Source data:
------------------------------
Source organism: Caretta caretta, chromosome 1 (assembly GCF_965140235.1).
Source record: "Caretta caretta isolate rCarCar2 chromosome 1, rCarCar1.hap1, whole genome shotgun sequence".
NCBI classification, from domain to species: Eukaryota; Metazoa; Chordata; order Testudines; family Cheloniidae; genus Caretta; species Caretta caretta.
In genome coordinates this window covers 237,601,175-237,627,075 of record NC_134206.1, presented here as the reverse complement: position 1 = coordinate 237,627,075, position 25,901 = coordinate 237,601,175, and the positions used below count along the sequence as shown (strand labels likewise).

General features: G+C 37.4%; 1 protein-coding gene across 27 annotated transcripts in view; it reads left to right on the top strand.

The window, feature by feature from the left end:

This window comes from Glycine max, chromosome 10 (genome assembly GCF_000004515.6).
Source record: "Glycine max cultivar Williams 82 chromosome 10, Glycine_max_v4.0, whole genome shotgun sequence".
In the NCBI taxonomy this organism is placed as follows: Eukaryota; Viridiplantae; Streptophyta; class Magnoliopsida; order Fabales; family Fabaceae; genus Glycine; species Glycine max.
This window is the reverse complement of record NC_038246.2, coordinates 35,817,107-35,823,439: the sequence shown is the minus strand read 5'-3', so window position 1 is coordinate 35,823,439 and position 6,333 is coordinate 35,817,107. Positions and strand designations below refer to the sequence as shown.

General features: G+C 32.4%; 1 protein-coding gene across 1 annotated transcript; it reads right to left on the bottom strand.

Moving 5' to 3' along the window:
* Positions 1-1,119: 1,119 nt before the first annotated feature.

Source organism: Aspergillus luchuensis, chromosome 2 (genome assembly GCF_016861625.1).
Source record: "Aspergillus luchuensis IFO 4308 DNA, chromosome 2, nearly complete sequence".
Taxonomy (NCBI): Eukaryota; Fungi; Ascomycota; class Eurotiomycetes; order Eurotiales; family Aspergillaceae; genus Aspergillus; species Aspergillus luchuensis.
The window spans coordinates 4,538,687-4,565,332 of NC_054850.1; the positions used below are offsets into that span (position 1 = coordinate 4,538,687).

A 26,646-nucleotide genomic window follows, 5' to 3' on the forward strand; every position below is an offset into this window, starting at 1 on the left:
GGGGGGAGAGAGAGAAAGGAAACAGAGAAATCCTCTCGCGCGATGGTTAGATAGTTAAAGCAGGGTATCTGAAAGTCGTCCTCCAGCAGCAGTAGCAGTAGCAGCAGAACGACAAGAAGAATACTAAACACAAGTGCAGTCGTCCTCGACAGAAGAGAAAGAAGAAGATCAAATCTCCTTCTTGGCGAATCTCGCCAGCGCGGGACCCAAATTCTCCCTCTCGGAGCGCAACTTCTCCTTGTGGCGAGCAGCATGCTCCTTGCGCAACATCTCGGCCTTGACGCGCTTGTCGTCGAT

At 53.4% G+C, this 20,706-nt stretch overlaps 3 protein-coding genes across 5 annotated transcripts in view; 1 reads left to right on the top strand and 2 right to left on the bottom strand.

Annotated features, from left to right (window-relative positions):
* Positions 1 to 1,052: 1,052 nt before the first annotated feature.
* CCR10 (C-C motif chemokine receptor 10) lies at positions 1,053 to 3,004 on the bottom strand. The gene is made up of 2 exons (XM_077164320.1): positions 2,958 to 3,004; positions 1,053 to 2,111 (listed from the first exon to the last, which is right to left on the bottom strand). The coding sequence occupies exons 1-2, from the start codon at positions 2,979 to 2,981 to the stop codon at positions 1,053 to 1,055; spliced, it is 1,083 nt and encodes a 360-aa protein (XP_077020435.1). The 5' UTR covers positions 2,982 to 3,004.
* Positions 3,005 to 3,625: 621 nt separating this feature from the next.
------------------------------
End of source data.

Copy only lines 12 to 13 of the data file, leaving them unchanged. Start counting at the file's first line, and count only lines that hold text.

Moving 5' to 3' along the window:
* Positions 1-1,119: 1,119 nt before the first annotated feature.